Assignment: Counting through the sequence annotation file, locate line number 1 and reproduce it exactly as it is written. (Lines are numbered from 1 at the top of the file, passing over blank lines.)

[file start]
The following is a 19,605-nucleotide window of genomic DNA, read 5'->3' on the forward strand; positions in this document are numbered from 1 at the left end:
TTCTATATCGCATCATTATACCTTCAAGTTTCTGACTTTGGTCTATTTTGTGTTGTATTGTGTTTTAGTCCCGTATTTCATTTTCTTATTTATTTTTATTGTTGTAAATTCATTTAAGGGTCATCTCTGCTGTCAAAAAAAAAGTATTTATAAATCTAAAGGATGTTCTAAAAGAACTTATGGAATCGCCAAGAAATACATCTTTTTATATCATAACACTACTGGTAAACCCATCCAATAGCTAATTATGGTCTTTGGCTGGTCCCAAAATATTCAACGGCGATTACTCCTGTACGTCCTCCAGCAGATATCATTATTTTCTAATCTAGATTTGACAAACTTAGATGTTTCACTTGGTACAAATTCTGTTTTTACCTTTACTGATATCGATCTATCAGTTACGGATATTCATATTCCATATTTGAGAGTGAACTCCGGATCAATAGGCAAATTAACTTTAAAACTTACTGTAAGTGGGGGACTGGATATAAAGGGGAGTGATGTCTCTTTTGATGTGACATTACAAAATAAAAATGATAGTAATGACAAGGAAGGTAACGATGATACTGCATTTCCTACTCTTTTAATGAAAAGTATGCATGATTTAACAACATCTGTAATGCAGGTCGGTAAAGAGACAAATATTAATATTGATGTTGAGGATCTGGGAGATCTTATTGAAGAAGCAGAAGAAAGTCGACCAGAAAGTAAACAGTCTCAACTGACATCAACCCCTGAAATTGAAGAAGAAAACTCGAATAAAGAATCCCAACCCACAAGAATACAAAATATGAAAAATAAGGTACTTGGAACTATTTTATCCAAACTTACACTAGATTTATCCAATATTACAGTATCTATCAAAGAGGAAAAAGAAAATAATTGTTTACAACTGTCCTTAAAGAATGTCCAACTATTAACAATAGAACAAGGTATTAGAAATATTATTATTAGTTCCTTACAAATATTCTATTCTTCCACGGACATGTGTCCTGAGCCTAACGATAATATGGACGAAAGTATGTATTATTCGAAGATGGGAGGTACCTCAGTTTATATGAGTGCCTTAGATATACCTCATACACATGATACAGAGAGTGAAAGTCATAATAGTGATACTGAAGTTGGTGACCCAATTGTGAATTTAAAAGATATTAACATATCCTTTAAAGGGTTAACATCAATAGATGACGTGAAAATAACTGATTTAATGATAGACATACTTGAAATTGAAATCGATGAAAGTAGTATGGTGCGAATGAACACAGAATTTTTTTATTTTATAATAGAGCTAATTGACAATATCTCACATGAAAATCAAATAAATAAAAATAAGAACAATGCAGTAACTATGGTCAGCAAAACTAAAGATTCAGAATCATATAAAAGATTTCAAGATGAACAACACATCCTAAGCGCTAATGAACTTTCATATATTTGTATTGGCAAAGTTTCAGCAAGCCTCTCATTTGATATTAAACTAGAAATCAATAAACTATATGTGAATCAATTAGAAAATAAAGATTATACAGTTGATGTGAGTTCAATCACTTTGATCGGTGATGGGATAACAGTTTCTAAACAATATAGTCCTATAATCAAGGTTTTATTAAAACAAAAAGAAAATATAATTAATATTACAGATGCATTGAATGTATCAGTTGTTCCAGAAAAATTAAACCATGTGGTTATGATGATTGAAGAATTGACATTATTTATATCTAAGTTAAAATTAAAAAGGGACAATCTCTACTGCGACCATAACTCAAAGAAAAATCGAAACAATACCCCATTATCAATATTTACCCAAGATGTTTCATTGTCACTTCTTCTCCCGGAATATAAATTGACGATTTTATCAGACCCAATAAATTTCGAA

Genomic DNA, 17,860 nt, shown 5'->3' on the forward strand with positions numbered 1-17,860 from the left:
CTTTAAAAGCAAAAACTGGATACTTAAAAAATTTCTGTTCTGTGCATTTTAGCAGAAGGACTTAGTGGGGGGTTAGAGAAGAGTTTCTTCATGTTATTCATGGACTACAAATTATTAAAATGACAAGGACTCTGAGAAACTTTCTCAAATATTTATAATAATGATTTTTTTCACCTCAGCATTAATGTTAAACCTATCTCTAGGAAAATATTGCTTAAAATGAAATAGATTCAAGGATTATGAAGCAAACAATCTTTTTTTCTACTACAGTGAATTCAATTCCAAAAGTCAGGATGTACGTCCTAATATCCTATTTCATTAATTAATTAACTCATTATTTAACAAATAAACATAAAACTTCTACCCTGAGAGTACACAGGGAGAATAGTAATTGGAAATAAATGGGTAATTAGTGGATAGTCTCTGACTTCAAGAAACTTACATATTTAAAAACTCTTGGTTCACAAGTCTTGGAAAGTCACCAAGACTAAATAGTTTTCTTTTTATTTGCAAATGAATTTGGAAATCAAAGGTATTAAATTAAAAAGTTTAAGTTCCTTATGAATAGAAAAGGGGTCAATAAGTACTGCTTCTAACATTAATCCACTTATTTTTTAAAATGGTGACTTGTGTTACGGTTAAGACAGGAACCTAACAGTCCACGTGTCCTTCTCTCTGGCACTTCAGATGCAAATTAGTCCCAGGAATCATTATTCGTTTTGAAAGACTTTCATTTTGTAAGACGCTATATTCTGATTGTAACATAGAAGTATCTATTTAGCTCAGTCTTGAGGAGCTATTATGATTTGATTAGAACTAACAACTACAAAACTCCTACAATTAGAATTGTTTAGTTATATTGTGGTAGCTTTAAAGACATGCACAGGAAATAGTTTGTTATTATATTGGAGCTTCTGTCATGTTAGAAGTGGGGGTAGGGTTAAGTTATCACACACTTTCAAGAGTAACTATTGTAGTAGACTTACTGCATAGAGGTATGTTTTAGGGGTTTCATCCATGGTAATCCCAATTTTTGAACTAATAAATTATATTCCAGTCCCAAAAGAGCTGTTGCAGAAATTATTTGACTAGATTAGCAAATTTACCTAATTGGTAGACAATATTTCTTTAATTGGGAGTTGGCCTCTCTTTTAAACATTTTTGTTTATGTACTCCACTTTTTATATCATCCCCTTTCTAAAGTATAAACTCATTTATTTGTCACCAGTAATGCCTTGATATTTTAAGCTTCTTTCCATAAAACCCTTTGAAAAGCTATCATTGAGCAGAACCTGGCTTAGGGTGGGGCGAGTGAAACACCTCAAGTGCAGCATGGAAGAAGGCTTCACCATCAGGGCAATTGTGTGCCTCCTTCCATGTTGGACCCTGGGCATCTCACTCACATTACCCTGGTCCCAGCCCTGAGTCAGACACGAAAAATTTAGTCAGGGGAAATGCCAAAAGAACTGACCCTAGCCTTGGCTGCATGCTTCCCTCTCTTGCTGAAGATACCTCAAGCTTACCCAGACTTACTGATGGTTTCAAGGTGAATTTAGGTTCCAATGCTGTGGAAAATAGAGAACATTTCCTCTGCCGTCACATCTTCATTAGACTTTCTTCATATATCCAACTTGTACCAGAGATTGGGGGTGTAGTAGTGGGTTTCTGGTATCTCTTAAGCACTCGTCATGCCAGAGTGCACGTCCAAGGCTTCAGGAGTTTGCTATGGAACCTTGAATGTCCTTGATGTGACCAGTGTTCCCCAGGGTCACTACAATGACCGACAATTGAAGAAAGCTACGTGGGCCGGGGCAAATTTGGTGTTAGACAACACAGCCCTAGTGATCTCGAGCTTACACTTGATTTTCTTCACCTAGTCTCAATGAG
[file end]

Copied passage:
The following is a 19,605-nucleotide window of genomic DNA, read 5'->3' on the forward strand; positions in this document are numbered from 1 at the left end: